It’s harder for home owners to maintain, or even spot, gaps and cracks in higher places on a structure so they are more likely to go unnoticed until it is too late. Also, it’s often difficult to notice when bats are living in the attic because they are very quiet in the daytime, and exit at night in the spring, summer and fall under cover of darkness when most people aren’t looking out for them.

It can be months or even years before someone notices that there are unwanted tenants in the rental in the form of bats. Bats hibernate in the winter months as well, so a whole colony could be in an attic space without giving away their presence except for their occasional excursions outside for water.

The Wrong Way To Get Rid of Bats in the Attic

The Wrong Way To Get Rid of Bats in the Attic

Discovering that there are bats in the attic of a rental property can trigger some extreme action on the part of the landlord, but there is a right way and a wrong way to deal with the problem. Many landlords call a bat control specialist or wildlife expert to handle the problem. However, it’s possible for landlords with a DIY approach to force the unwanted tenants to find another home.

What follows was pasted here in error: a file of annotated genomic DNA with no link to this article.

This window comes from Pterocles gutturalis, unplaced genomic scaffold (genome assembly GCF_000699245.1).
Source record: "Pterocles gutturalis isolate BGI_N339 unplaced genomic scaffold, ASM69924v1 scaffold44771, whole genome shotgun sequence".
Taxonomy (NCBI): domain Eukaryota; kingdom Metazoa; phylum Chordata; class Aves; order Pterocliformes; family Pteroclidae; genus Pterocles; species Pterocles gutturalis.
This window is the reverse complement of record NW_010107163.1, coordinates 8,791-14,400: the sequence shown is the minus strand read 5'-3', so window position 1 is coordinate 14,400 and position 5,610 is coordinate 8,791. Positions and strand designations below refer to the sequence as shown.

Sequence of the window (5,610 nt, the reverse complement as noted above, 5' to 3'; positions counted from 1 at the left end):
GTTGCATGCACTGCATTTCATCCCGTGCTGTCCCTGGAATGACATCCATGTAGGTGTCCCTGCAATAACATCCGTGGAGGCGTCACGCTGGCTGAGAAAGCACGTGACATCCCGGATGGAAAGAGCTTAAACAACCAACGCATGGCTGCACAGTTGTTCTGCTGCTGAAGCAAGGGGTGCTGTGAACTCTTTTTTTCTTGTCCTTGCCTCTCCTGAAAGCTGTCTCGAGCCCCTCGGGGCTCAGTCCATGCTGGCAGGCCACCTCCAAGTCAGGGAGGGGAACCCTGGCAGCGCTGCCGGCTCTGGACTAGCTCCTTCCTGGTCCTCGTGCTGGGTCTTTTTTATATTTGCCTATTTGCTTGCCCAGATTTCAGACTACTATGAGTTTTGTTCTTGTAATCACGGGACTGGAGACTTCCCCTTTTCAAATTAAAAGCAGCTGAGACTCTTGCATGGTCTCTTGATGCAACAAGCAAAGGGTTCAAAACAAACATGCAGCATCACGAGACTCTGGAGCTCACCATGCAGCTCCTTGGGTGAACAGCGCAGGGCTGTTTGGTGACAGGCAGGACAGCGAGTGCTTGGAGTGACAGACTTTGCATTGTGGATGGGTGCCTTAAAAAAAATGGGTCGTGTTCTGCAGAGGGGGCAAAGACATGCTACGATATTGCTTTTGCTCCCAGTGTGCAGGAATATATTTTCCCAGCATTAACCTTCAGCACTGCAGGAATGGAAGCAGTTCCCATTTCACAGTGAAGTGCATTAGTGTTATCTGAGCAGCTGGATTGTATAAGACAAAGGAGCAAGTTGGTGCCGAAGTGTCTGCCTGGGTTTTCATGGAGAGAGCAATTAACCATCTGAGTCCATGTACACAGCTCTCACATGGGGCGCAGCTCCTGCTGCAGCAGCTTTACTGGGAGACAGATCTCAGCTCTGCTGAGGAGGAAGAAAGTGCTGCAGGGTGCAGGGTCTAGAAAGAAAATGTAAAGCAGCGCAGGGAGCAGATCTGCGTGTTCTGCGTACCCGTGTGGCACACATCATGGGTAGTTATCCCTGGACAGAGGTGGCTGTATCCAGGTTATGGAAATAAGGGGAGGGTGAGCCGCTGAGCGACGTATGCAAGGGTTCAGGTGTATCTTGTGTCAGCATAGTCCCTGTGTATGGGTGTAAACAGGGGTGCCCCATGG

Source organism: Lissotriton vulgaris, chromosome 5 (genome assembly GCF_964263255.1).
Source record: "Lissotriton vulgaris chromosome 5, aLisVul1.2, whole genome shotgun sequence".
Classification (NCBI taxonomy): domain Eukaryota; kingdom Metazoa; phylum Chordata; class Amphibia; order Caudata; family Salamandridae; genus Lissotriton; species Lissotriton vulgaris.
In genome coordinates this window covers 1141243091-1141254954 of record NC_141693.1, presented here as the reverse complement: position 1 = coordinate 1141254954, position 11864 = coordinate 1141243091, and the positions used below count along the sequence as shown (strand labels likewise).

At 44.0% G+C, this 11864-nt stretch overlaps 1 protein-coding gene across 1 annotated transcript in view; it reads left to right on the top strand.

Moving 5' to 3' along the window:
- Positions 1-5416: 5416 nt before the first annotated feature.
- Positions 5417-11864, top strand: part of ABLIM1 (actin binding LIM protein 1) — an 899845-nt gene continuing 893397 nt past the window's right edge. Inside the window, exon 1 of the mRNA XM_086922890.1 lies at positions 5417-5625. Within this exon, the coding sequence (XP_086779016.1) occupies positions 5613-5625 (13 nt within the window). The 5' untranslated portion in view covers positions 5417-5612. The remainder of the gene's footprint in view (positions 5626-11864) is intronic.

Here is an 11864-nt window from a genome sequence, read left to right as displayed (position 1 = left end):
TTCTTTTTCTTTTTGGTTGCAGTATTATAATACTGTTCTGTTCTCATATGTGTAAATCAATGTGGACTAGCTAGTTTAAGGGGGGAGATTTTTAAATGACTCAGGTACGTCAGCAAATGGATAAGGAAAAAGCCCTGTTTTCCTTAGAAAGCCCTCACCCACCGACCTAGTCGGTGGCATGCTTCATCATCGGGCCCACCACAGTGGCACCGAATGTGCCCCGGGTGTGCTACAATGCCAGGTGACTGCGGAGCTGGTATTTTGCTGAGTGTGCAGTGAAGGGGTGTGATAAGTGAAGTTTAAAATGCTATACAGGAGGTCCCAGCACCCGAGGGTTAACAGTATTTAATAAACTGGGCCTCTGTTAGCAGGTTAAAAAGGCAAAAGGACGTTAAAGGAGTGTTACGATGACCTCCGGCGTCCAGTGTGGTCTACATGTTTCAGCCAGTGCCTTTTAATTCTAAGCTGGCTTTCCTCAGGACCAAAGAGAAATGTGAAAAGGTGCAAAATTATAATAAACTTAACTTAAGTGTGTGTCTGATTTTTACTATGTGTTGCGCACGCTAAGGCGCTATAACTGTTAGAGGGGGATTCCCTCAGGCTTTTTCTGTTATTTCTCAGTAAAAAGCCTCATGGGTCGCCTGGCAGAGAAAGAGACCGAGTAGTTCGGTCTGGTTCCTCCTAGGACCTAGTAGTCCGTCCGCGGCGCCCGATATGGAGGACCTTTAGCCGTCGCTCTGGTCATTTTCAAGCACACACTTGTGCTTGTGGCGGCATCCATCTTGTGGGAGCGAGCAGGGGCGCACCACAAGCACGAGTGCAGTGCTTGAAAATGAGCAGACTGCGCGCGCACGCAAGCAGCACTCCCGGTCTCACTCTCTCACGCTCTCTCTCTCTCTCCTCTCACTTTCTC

The mistake that many people make is to climb up on the roof in the middle of the day, spot a big hole and seal it up right away. The problem with sealing up the biggest hole in the attic space as soon as they discover it is that this is done during the daytime when all the animals are still inside. This hasty action can create two different scenarios.

First, if the hole was the only entrance and exit point to the attic, then the bats are trapped inside. Once awake, they will do whatever they can to get out. Usually, they manage to find a way into the living space, such as through venting systems, or go down into the walls where they get stuck and so forth. If they can’t get out of the attic space for food and water, they will die inside the home, causing all kinds of odor and insect problems.

Second, if that main entrance isn’t the only way to get in and out of the attic space, the bats will simply use an alternative hole to come and go. Landlords may falsely believe that their bat problem is over because they don’t see the creatures around that exit point anymore when in reality they are still there and just using another way.